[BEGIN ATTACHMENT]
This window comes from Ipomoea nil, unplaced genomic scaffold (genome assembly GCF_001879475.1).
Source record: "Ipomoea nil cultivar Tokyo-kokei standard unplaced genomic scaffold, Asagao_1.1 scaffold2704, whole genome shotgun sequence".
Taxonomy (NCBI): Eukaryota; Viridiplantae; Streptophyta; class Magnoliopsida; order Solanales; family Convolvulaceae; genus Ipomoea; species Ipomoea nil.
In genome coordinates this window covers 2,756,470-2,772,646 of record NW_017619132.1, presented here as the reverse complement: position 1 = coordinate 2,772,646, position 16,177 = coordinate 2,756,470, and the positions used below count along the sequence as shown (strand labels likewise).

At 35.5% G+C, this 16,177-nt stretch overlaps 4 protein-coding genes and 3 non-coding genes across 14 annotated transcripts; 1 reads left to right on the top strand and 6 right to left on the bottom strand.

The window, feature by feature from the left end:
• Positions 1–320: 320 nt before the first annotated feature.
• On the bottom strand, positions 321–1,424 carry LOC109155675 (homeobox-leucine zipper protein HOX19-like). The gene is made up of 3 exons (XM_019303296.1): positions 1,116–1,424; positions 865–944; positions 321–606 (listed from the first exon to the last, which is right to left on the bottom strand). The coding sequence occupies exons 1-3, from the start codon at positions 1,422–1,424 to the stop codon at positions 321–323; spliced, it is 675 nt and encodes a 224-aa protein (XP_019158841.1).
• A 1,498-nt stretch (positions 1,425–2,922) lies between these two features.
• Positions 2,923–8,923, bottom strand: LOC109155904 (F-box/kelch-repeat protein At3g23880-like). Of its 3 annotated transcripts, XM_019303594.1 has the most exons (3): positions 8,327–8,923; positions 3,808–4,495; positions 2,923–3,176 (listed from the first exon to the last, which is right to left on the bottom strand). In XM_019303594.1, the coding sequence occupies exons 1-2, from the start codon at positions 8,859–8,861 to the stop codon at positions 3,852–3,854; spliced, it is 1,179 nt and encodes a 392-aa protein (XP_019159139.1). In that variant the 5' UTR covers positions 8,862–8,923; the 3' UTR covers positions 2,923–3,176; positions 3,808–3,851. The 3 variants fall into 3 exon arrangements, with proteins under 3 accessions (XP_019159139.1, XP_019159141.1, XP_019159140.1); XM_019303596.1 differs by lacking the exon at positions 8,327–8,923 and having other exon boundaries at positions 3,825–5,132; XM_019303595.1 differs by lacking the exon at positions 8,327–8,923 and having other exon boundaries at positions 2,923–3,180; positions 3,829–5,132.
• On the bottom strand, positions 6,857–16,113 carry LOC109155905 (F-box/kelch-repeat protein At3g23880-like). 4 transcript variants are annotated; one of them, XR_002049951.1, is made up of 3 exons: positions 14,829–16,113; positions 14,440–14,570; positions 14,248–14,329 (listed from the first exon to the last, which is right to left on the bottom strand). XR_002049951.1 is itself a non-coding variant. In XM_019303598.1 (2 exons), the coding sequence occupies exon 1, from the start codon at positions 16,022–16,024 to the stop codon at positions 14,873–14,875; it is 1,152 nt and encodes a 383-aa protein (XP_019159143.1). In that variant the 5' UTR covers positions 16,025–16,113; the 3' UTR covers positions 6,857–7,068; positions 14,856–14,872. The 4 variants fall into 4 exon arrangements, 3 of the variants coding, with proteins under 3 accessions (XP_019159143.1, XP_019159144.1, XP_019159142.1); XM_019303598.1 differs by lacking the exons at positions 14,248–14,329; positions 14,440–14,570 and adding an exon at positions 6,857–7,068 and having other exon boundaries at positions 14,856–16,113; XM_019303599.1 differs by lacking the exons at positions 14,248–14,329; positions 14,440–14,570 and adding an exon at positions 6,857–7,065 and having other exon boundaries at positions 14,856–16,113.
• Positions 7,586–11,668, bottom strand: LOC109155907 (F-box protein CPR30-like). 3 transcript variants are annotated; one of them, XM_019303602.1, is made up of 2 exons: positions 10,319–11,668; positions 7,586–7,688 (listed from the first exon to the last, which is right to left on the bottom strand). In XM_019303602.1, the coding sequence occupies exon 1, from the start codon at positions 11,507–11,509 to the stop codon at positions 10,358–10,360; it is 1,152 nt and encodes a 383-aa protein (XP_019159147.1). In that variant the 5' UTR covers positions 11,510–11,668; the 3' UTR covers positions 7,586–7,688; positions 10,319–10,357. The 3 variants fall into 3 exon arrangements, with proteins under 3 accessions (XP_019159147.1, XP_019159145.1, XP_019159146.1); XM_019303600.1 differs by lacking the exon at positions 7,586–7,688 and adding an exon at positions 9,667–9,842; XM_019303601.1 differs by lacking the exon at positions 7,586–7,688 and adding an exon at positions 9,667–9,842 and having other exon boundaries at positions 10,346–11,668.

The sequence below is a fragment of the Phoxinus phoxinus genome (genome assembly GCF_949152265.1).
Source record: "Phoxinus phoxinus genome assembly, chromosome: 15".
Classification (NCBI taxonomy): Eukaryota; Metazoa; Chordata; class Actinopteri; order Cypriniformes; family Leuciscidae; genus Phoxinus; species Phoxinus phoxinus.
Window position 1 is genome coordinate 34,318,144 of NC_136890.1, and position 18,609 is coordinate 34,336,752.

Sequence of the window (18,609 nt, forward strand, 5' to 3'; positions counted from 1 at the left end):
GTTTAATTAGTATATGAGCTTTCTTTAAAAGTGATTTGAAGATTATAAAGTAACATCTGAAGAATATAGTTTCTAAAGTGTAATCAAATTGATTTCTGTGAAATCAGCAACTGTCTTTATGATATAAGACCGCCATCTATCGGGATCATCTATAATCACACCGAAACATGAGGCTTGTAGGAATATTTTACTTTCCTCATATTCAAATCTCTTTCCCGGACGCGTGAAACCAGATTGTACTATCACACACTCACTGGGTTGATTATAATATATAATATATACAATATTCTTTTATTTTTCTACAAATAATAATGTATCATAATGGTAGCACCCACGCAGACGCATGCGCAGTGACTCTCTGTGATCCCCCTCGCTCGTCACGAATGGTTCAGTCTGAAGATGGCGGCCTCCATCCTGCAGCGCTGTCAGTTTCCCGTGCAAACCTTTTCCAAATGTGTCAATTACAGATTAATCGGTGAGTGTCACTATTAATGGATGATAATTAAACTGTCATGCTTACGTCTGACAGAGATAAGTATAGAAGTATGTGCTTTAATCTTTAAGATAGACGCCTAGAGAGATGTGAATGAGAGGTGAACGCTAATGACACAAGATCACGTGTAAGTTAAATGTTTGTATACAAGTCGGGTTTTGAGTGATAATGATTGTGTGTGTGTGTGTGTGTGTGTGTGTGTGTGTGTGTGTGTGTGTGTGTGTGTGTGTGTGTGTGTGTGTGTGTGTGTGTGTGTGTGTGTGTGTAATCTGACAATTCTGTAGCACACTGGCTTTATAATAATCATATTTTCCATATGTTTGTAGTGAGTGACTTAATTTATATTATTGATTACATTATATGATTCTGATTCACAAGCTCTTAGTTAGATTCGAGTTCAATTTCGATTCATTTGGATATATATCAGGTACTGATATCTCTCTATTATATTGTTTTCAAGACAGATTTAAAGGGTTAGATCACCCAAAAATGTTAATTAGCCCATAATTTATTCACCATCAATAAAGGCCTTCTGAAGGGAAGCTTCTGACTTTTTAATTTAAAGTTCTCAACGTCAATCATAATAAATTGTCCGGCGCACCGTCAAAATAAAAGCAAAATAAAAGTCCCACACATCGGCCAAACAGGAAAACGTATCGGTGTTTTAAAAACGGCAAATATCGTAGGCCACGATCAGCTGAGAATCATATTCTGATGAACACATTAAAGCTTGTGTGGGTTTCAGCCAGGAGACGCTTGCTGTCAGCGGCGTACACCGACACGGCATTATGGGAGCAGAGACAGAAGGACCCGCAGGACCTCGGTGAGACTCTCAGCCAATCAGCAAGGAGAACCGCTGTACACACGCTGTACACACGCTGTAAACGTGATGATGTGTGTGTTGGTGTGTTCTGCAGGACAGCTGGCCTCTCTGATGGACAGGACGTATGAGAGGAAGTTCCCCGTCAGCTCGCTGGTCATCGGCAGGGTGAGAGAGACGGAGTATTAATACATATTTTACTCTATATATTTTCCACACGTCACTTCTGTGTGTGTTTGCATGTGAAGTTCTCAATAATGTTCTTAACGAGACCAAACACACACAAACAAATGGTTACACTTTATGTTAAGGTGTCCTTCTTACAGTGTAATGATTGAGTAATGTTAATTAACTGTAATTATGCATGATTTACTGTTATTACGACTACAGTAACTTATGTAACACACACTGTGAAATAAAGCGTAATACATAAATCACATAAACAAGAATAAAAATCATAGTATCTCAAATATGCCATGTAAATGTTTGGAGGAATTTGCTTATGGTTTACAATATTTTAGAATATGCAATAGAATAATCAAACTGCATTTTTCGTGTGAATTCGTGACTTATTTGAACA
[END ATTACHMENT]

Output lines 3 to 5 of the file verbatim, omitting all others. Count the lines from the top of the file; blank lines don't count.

Taxonomy (NCBI): Eukaryota; Viridiplantae; Streptophyta; class Magnoliopsida; order Solanales; family Convolvulaceae; genus Ipomoea; species Ipomoea nil.
In genome coordinates this window covers 2,756,470-2,772,646 of record NW_017619132.1, presented here as the reverse complement: position 1 = coordinate 2,772,646, position 16,177 = coordinate 2,756,470, and the positions used below count along the sequence as shown (strand labels likewise).

At 35.5% G+C, this 16,177-nt stretch overlaps 4 protein-coding genes and 3 non-coding genes across 14 annotated transcripts; 1 reads left to right on the top strand and 6 right to left on the bottom strand.